Home > Seales v. State

Seales v. State

DWAYNE JABBAR SEALES,
v.
STATE OF TENNESSEE.
No. M2011-01151-CCA-R3-PC.

Court of Criminal Appeals of Tennessee, at Nashville.

December 7, 2011 Session.
Filed July 13, 2012.

Philip J. Perez (on petition) and William Doak Patton (on appeal), Nashville, Tennessee, for the appellant, Dwayne Jabbar Seales.

Robert E. Cooper, Jr., Attorney General and Reporter; Rachel West Harmon, Assistant Attorney General; Victor S. Johnson, III, District Attorney General; and Amy Hunter Eisenbeck, Assistant District Attorney General, for the appellee, State of Tennessee.

D. KELLY THOMAS, JR., J., delivered the opinion of the court, in which THOMAS T. WOODALL and ROBERT W. WEDEMEYER, JJ., joined.

OPINION

D. KELLY THOMAS Jr., J.

The Petitioner, Dwayne Jabbar Seales,[1] appeals from the summary dismissal of his March 30, 2011 petition for post-conviction relief as time-barred. On December 19, 2002, the Petitioner pled guilty to aggravated assault and domestic assault, and following his 2011 arrest on an unrelated charge, immigration removal proceedings have been initiated against the Petitioner based upon his 2002 guilty plea convictions. On appeal, the Petitioner asserts that due process requires tolling of the post-conviction limitations period because of trial counsel's failure to inform him of the deportation consequences of his plea. After a thorough review of the record and the applicable authorities, we affirm the post-conviction court's judgment.

FACTUAL BACKGROUND

We glean the following facts from the petition for post-conviction relief. On December 19, 2002, the Petitioner, a native citizen of Trinidad and Tobago then holding lawful permanent resident status in the United States, pled guilty to aggravated assault and domestic assault. See Tenn. Code Ann. 39-13-102, -111. He was sentenced to concurrent terms of five years and eleven months and twenty-nine days, respectively, and was placed on probation. According to the Petitioner, his "life continued without incident" until his arrest for aggravated burglary in 2011; a charge which he states was later dismissed because the victim failed to appear in court. Apparently as a result of his December 19, 2002 guilty plea and a separate December 5, 2011 conviction for domestic assault, immigration removal proceedings have been initiated against the Petitioner.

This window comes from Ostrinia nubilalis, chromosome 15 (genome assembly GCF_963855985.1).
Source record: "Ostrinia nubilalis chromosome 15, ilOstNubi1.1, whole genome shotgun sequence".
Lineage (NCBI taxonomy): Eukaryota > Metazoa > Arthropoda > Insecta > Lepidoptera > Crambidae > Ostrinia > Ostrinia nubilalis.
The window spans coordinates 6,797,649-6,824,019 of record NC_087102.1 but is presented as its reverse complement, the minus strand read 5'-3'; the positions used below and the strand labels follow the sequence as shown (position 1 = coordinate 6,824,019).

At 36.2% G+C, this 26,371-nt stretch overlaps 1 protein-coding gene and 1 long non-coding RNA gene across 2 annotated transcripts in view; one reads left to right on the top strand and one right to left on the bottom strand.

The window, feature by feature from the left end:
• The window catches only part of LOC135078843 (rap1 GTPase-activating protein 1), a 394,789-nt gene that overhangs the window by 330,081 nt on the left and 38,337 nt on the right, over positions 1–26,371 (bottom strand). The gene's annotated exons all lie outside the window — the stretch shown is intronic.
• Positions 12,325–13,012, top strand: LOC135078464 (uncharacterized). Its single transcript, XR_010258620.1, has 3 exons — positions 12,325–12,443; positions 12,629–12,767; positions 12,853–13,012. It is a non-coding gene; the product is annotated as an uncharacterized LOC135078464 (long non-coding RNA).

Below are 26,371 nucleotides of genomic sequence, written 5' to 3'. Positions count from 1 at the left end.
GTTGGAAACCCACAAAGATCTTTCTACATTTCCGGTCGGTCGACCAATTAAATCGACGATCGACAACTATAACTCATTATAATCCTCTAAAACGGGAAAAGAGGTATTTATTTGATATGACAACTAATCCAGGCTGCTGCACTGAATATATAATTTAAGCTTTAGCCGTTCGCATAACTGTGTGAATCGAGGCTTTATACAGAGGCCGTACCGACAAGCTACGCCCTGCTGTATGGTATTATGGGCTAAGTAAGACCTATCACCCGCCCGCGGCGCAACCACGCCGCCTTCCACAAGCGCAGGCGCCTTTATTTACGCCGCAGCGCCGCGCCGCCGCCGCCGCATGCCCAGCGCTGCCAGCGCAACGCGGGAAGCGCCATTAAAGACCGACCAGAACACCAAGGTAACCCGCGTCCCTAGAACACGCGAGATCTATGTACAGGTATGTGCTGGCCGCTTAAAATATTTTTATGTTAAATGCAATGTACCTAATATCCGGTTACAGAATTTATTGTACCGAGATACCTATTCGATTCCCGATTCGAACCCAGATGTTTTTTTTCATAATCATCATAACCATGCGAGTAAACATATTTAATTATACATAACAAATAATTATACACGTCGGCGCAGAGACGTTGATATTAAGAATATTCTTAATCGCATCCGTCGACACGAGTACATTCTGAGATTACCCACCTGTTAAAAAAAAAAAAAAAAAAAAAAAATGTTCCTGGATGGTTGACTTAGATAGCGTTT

On March 30, 2011, almost one year after the United States Supreme Court issued its decision in Padilla v. Kentucky, ___ U.S. ___, 130 S. Ct. 1476 (2010), the Petitioner filed a petition for post-conviction relief. Relying on the Court's holding in Padilla, the Petitioner alleged that he received the ineffective assistance of counsel because trial counsel failed to inform him about the immigration consequences of his guilty plea. In Padilla, the Supreme Court held, for the first time, that "counsel must inform [their] client whether [a] plea carries a risk of deportation" and that the failure to advise their client of this consequence was deficient. 130 S. Ct. at 1486. The Court further held that when the deportation consequence is not "succinct and straightforward," counsel must still advise the client that "pending criminal charges must carry a risk of adverse immigration consequences." Id. at 1483. The Petitioner asserted that, had he known he was subject to removal from the United States after pleading guilty, he would not have done so and would have insisted on proceeding to trial. The Petitioner acknowledged that his petition was filed outside the one-year statute of limitations applicable to petitions for post-conviction relief but contended that his petition fit within one of the statutory exceptions to the limitations period. Specifically, he claimed that Padilla recognized a new constitutional right requiring retroactive application. See Tenn. Code Ann. 40-30-102(b)(1).

The post-conviction court summarily dismissed the petition as untimely, concluding that the petition did not fall under any of the statutorily recognized exceptions to the limitations period. The Petitioner filed a timely notice of appeal.[2]

ANALYSIS

On appeal, and for the first time, the Petitioner contends that trial counsel's failure to inform him that deportation would automatically result from his guilty plea to these offenses, "creates a reasonable inference that due process requires the investigation of this set of circumstances[,]" i.e., due process requires tolling of the limitations period and affords him a hearing on the merits. The State maintains that Padilla is not entitled to retroactive application and, thus, summary dismissal was proper.

Post-conviction relief is only warranted when a petitioner establishes that his or her conviction is void or voidable because of an abridgement of a constitutional right. Tenn. Code Ann. 40-30-103. The burden in a post-conviction proceeding is on the petitioner to prove the factual allegations in support of his grounds for relief by clear and convincing evidence. Tenn. Code Ann. 40-30-110(f); Dellinger v. State, 279 S.W.3d 282, 293-94 (Tenn. 2009). On appeal, we are bound by the post-conviction court's findings of fact unless we conclude that the evidence in the record preponderates against those findings. Fields v. State, 40 S.W.3d 450, 456 (Tenn. 2001). A post-conviction court's conclusions of law, however, are subject to a purely de novo review by this court, with no presumption of correctness. Id. at 457.